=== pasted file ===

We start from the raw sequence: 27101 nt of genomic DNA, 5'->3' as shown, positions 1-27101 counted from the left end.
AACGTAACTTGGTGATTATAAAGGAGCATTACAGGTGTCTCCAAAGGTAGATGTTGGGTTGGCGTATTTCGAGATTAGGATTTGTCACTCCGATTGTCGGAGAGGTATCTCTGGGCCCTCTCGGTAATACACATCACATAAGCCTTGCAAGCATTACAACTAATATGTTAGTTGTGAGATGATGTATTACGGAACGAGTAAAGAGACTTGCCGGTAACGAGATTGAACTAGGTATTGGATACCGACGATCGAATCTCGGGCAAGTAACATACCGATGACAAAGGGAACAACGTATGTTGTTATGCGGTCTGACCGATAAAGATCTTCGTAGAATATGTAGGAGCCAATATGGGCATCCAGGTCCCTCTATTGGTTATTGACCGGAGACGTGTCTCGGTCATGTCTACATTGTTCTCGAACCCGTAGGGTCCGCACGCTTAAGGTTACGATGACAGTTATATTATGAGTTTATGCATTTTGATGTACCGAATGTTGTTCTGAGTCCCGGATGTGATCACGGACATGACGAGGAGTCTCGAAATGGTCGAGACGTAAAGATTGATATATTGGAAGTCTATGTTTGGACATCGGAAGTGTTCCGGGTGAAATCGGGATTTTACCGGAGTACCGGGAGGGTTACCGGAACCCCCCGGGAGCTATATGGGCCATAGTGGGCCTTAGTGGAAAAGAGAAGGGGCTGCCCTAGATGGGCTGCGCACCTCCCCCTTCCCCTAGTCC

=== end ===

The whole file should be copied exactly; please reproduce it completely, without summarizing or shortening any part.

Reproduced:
We start from the raw sequence: 27101 nt of genomic DNA, 5'->3' as shown, positions 1-27101 counted from the left end.
AACGTAACTTGGTGATTATAAAGGAGCATTACAGGTGTCTCCAAAGGTAGATGTTGGGTTGGCGTATTTCGAGATTAGGATTTGTCACTCCGATTGTCGGAGAGGTATCTCTGGGCCCTCTCGGTAATACACATCACATAAGCCTTGCAAGCATTACAACTAATATGTTAGTTGTGAGATGATGTATTACGGAACGAGTAAAGAGACTTGCCGGTAACGAGATTGAACTAGGTATTGGATACCGACGATCGAATCTCGGGCAAGTAACATACCGATGACAAAGGGAACAACGTATGTTGTTATGCGGTCTGACCGATAAAGATCTTCGTAGAATATGTAGGAGCCAATATGGGCATCCAGGTCCCTCTATTGGTTATTGACCGGAGACGTGTCTCGGTCATGTCTACATTGTTCTCGAACCCGTAGGGTCCGCACGCTTAAGGTTACGATGACAGTTATATTATGAGTTTATGCATTTTGATGTACCGAATGTTGTTCTGAGTCCCGGATGTGATCACGGACATGACGAGGAGTCTCGAAATGGTCGAGACGTAAAGATTGATATATTGGAAGTCTATGTTTGGACATCGGAAGTGTTCCGGGTGAAATCGGGATTTTACCGGAGTACCGGGAGGGTTACCGGAACCCCCCGGGAGCTATATGGGCCATAGTGGGCCTTAGTGGAAAAGAGAAGGGGCTGCCCTAGATGGGCTGCGCACCTCCCCCTTCCCCTAGTCC